Jackson said organized labor was guilty of "scapegoating" blacks by orchestrating Hatcher's defeat with arguments that special-interest groups, such as blacks, should not dominate the party.

"I have not heard from the party one rational analysis of why the party lost," Jackson said. The party lost, he said, "because it was an election between one candidate who was popular and one who was not, one leader who was charismatic and one who was not. One candidate said he would raise taxes if he won, an idea so unpopular he couldn't coerce some Democratic leaders to get on the stage with him. Democratic candidates were running for office and saying 'I am not a Mondale Democrat.'

"White males were led away from the party by Democratic white males," Jackson said. He said many prominent Democrats deserted Mondale, including Sen. Albert Gore Jr. (D-Tenn.), Sen. Howell Heflin (D-Ala.), Sen. Carl Levin (D-Mich.), Sen. Paul Simon (D-Ill.) and former North Carolina governor James B. Hunt, who lost his Senate race against Sen. Jesse Helms (R-N.C.).

Jackson said the record black voter turnout -- about 10 percent of the national turnout and higher in several large states -- almost all went for Democratic candidates and "should be seen as a party asset and not a liability."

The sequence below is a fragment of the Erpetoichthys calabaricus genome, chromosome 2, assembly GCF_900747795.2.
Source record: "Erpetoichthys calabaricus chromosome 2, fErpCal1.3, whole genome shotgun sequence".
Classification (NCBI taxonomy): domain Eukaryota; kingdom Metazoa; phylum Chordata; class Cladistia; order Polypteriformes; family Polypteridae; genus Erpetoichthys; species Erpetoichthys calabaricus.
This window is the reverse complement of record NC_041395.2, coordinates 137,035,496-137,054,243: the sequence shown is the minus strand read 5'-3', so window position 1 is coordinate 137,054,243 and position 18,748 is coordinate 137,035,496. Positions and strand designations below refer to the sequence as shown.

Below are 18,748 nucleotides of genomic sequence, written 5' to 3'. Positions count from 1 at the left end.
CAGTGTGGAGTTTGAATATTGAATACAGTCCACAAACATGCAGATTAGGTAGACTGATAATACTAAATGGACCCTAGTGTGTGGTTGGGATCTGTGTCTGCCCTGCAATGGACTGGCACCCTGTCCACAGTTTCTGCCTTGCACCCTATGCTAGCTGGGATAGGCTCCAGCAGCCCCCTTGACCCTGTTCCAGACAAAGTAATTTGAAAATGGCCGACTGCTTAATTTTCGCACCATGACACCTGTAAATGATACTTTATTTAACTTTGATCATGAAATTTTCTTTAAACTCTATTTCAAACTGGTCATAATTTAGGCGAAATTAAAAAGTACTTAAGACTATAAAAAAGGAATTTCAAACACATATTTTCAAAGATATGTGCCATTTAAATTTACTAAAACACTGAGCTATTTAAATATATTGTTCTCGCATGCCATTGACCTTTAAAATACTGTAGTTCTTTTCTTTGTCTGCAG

While the black vote could not stop the Reagan landslide, Jackson said, it "cut his coattails" by helping Gore, Heflin, Simon and Levin to win Senate seats and carrying Democratic candidates for state office to victory despite Reagan's triumph.

Jackson said the party now is in danger of losing the allegiance of black voters because "the bird in hand is being sacrificed for the bird in the bush without realizing how much the two birds have in common . . . . You don't have to give up one to get the other."

Jackson said he is urging black Democrats to reassess their relationship with the party. He said black voters are becoming independents and shifting from party politics to voting rights enforcement and voter registration.

"Blacks and Hispanics tend to win according to boundary lines, not party lines," Jackson said. "So the Rainbow will keep its focus on voting rights enforcement because that is the jugular vein of new politics in this country . . . . Both parties reject power for minorities. So we will get a new lever on power and win without the parties . . . . When you can win, then other folks want to coalesce with you . . . . More and more, blacks have to go around the chicanery of the machinery, and if you can win without the party, it puts you in position to rework your position within the party."

Jackson contended that the party's movement away from blacks is part of a national wave against fair treatment for blacks. He said, for example, Bernhard H. Goetz was not indicted for shooting four minority youths in the subway.

"The climate in the country is cold for black people," he said. "It amounts to a cultural conspiracy . . . . People are starting to look at blacks like maybe something is wrong with these people . . . . There is nothing wrong with blacks demanding a humane foreign policy or sensible defense spending or protesting budget cuts that leave them unprotected or asking for a good education. We will not back down."